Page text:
Singer House (or House of Books)

Pavel Suzor


Prominent location

This six storey art nouveau building is at the intersection of Nevsky Prospekt (a main avenue in central St. Petersburg) and the Griboyedov Canal, which leads directly to the Church of the Savior on Spilled Blood. It is across from the Kazan Cathedral, a nineteenth century church modeled on St. Peter's Basilica in Rome and serving primarily as a memorial to the Russian victory over Napoleon. (Parts of that cathedral can be seen in some of the pictures below.)

The Singer Sewing Machine Company commissioned this building to serve as offices for the Russian branch of that company. The Russian architect Pavel Suzor designed the striking glass tower at the corner to compensate for the stricture against building any structure taller than the Winter Palace. The building served briefly as the US Embassy (during World War One) and as a bookstore beginning in the early 20th century until the present but it also houses an elegant cafe.

The Nevsky Prospekt facade

The basic elevation goes back to Renaissance palaces with a strong sense of a base, here two storeys and heavily rusticated, a central section, and an elaborate top, not with a cornice, however, but with lovely arched dormer windows and a continuous balustrade. The art nouveau elements are present in the curvilinear architectural elements and the sensuous sculptural forms. Grotesque masks serve as "keystones" in the window arcade.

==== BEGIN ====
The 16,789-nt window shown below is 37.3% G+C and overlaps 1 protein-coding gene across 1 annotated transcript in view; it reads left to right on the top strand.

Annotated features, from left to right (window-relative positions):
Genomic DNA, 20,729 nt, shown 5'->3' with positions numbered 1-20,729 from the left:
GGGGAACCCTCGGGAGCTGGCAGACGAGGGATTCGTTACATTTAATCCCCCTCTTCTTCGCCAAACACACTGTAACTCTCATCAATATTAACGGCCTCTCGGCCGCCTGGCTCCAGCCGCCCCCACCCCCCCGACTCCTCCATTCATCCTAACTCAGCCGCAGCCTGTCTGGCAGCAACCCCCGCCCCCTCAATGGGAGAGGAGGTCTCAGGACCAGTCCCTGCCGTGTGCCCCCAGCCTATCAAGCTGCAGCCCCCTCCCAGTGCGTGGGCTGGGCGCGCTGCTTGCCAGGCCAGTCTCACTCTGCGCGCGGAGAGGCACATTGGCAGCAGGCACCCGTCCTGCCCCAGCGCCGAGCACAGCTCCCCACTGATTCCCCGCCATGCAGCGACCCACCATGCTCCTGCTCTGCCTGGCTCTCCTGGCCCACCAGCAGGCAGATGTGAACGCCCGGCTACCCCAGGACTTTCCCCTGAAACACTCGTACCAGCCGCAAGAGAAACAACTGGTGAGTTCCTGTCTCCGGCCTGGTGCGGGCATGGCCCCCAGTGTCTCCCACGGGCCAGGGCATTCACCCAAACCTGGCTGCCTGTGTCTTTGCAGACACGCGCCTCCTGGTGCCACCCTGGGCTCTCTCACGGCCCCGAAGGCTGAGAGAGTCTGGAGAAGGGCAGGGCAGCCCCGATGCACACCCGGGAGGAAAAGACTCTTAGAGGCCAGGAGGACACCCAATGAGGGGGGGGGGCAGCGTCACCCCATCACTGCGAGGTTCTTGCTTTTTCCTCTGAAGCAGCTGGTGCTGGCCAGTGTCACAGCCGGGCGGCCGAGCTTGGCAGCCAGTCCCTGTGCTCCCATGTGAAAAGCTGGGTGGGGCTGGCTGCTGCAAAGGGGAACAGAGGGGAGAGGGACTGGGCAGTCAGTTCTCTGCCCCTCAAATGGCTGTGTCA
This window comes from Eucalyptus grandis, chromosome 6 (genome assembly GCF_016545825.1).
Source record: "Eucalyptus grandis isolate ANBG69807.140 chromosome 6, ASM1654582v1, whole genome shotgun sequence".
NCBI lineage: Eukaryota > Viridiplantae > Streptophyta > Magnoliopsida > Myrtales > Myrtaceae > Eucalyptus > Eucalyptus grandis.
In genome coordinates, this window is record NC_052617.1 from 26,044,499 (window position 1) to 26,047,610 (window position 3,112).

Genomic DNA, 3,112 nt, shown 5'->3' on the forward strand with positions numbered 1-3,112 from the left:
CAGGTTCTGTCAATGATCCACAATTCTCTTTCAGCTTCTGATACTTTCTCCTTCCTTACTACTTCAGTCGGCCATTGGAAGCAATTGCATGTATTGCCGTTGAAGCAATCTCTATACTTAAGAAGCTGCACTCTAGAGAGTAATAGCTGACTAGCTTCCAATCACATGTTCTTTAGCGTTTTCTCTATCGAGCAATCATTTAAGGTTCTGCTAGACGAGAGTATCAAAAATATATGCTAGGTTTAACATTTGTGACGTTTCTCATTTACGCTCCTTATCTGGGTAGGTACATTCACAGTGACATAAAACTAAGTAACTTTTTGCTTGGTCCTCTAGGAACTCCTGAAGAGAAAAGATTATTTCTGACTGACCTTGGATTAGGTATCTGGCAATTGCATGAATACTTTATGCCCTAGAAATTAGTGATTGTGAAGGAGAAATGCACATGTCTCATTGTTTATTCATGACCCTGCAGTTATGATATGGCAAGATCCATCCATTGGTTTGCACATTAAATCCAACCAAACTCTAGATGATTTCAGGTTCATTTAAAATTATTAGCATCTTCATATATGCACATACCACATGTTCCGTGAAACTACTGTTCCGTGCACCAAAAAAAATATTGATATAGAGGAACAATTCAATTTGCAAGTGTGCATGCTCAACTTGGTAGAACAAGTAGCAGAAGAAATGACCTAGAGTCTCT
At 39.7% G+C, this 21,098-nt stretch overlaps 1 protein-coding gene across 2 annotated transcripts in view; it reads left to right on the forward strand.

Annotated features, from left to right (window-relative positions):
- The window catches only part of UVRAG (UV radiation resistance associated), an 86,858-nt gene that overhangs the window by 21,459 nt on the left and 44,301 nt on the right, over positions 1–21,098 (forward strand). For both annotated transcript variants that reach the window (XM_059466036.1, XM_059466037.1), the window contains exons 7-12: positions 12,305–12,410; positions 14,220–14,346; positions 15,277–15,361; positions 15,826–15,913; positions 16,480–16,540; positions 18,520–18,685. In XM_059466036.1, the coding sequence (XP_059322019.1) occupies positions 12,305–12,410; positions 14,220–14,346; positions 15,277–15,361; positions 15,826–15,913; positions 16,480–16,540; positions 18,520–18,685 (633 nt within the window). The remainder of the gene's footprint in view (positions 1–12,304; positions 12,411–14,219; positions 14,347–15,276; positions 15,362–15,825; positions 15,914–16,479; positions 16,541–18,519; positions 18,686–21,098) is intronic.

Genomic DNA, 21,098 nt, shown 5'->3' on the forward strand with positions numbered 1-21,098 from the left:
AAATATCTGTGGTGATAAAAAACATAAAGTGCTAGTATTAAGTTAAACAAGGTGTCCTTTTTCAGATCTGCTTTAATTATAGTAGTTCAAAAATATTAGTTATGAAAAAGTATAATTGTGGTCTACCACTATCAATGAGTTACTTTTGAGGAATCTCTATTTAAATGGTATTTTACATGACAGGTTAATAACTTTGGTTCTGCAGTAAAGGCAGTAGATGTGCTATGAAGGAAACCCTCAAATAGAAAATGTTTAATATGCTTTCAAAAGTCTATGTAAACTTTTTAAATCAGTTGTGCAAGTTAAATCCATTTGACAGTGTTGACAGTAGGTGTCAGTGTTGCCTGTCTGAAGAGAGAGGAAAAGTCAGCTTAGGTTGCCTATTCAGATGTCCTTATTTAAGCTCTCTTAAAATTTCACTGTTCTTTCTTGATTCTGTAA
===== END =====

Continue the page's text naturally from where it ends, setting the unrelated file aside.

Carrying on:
The glazed corner tower


The glass globe sculpture created by Estonian artist Amandus Adamson


The Griboyedov Canal facade and an oblique view of the rounded corner


The side elevation and elegant side entrance


See on this site the Ryabushinsky House (Gorky House) and the Metropol Hotel for other examples of art nouveau architecture in Russia.

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© 2017 Mary Ann Sullivan. I have photographed (on site) and manipulated all the images on these pages. Please feel free to use them for personal or educational purposes. They are not available for commercial purposes.